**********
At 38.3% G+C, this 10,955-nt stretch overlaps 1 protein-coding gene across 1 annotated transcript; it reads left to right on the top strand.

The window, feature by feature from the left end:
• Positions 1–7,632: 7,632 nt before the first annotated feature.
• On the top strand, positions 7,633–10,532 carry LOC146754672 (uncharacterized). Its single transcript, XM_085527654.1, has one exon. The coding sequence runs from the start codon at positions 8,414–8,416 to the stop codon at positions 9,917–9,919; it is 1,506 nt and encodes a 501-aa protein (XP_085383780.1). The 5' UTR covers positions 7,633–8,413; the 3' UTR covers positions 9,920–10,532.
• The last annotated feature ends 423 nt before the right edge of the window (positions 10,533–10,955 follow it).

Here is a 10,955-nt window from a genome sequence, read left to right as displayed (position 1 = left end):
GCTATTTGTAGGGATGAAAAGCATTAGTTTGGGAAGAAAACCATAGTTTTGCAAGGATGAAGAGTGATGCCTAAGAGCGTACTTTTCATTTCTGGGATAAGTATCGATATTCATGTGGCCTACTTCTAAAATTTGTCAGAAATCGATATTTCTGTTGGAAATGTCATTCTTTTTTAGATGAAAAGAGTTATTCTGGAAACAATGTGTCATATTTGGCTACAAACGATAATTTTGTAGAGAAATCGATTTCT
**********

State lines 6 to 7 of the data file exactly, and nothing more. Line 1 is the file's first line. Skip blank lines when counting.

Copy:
Here is a 10,955-nt window from a genome sequence, read left to right as displayed (position 1 = left end):
GCTATTTGTAGGGATGAAAAGCATTAGTTTGGGAAGAAAACCATAGTTTTGCAAGGATGAAGAGTGATGCCTAAGAGCGTACTTTTCATTTCTGGGATAAGTATCGATATTCATGTGGCCTACTTCTAAAATTTGTCAGAAATCGATATTTCTGTTGGAAATGTCATTCTTTTTTAGATGAAAAGAGTTATTCTGGAAACAATGTGTCATATTTGGCTACAAACGATAATTTTGTAGAGAAATCGATTTCT